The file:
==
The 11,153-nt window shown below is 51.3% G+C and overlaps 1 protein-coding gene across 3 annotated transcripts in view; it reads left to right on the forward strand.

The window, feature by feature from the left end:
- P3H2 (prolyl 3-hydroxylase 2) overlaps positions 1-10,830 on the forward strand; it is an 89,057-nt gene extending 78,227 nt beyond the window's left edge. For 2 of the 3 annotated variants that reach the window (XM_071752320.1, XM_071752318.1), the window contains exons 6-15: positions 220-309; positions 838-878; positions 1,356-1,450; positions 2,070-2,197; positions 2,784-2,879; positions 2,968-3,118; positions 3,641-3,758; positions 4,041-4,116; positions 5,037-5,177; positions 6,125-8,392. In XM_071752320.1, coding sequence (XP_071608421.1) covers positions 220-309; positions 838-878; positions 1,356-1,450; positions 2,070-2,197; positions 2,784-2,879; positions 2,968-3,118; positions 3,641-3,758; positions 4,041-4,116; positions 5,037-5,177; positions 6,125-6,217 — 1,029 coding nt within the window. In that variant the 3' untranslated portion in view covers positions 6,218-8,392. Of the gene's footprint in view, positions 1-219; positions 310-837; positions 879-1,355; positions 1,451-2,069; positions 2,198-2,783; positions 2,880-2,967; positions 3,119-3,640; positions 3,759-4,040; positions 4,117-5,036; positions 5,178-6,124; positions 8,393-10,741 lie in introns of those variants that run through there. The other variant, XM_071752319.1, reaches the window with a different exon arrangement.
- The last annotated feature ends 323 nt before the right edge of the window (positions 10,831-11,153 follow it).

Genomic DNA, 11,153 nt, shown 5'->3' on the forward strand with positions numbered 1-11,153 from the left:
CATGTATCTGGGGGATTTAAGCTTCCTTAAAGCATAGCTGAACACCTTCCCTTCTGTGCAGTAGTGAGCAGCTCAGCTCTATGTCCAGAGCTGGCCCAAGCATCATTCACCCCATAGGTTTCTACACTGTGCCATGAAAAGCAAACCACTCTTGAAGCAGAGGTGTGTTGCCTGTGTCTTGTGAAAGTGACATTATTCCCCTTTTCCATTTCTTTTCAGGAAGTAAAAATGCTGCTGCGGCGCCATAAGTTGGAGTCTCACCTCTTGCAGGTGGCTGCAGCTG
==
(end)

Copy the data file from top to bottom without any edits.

The 11,153-nt window shown below is 51.3% G+C and overlaps 1 protein-coding gene across 3 annotated transcripts in view; it reads left to right on the forward strand.

The window, feature by feature from the left end:
- P3H2 (prolyl 3-hydroxylase 2) overlaps positions 1-10,830 on the forward strand; it is an 89,057-nt gene extending 78,227 nt beyond the window's left edge. For 2 of the 3 annotated variants that reach the window (XM_071752320.1, XM_071752318.1), the window contains exons 6-15: positions 220-309; positions 838-878; positions 1,356-1,450; positions 2,070-2,197; positions 2,784-2,879; positions 2,968-3,118; positions 3,641-3,758; positions 4,041-4,116; positions 5,037-5,177; positions 6,125-8,392. In XM_071752320.1, coding sequence (XP_071608421.1) covers positions 220-309; positions 838-878; positions 1,356-1,450; positions 2,070-2,197; positions 2,784-2,879; positions 2,968-3,118; positions 3,641-3,758; positions 4,041-4,116; positions 5,037-5,177; positions 6,125-6,217 — 1,029 coding nt within the window. In that variant the 3' untranslated portion in view covers positions 6,218-8,392. Of the gene's footprint in view, positions 1-219; positions 310-837; positions 879-1,355; positions 1,451-2,069; positions 2,198-2,783; positions 2,880-2,967; positions 3,119-3,640; positions 3,759-4,040; positions 4,117-5,036; positions 5,178-6,124; positions 8,393-10,741 lie in introns of those variants that run through there. The other variant, XM_071752319.1, reaches the window with a different exon arrangement.
- The last annotated feature ends 323 nt before the right edge of the window (positions 10,831-11,153 follow it).

Genomic DNA, 11,153 nt, shown 5'->3' on the forward strand with positions numbered 1-11,153 from the left:
CATGTATCTGGGGGATTTAAGCTTCCTTAAAGCATAGCTGAACACCTTCCCTTCTGTGCAGTAGTGAGCAGCTCAGCTCTATGTCCAGAGCTGGCCCAAGCATCATTCACCCCATAGGTTTCTACACTGTGCCATGAAAAGCAAACCACTCTTGAAGCAGAGGTGTGTTGCCTGTGTCTTGTGAAAGTGACATTATTCCCCTTTTCCATTTCTTTTCAGGAAGTAAAAATGCTGCTGCGGCGCCATAAGTTGGAGTCTCACCTCTTGCAGGTGGCTGCAGCTG